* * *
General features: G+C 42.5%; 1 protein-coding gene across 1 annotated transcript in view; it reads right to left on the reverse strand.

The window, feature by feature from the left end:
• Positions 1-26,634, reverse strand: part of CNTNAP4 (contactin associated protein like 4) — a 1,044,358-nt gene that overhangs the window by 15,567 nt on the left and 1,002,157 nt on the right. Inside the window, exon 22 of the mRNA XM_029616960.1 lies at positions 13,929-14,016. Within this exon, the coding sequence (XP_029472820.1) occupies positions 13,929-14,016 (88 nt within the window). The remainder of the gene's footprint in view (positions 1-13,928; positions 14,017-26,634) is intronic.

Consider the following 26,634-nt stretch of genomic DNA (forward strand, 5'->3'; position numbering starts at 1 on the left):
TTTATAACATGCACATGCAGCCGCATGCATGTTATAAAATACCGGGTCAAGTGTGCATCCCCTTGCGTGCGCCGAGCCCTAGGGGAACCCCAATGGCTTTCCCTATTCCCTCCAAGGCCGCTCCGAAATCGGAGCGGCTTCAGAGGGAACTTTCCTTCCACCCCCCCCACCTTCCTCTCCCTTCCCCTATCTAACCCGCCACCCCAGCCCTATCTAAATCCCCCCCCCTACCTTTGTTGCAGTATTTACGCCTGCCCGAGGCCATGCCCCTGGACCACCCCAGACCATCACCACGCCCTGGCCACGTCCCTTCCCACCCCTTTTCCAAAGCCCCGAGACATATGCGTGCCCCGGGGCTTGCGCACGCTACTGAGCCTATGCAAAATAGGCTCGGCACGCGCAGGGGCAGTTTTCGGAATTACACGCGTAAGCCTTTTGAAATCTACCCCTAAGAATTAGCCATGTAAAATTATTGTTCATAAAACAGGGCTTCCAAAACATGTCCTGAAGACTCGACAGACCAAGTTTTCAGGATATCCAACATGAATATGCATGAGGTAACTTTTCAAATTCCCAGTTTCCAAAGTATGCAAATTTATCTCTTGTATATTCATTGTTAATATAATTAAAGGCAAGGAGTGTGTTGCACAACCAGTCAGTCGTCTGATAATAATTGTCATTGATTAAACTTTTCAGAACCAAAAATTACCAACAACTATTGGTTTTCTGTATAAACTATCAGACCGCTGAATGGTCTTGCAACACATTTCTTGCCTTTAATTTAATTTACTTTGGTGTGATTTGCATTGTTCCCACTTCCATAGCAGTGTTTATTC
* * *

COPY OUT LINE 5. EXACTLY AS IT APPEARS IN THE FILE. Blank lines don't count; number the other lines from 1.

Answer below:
TTTATAACATGCACATGCAGCCGCATGCATGTTATAAAATACCGGGTCAAGTGTGCATCCCCTTGCGTGCGCCGAGCCCTAGGGGAACCCCAATGGCTTTCCCTATTCCCTCCAAGGCCGCTCCGAAATCGGAGCGGCTTCAGAGGGAACTTTCCTTCCACCCCCCCCACCTTCCTCTCCCTTCCCCTATCTAACCCGCCACCCCAGCCCTATCTAAATCCCCCCCCCTACCTTTGTTGCAGTATTTACGCCTGCCCGAGGCCATGCCCCTGGACCACCCCAGACCATCACCACGCCCTGGCCACGTCCCTTCCCACCCCTTTTCCAAAGCCCCGAGACATATGCGTGCCCCGGGGCTTGCGCACGCTACTGAGCCTATGCAAAATAGGCTCGGCACGCGCAGGGGCAGTTTTCGGAATTACACGCGTAAGCCTTTTGAAATCTACCCCTAAGAATTAGCCATGTAAAATTATTGTTCATAAAACAGGGCTTCCAAAACATGTCCTGAAGACTCGACAGACCAAGTTTTCAGGATATCCAACATGAATATGCATGAGGTAACTTTTCAAATTCCCAGTTTCCAAAGTATGCAAATTTATCTCTTGTATATTCATTGTTAATATAATTAAAGGCAAGGAGTGTGTTGCACAACCAGTCAGTCGTCTGATAATAATTGTCATTGATTAAACTTTTCAGAACCAAAAATTACCAACAACTATTGGTTTTCTGTATAAACTATCAGACCGCTGAATGGTCTTGCAACACATTTCTTGCCTTTAATTTAATTTACTTTGGTGTGATTTGCATTGTTCCCACTTCCATAGCAGTGTTTATTC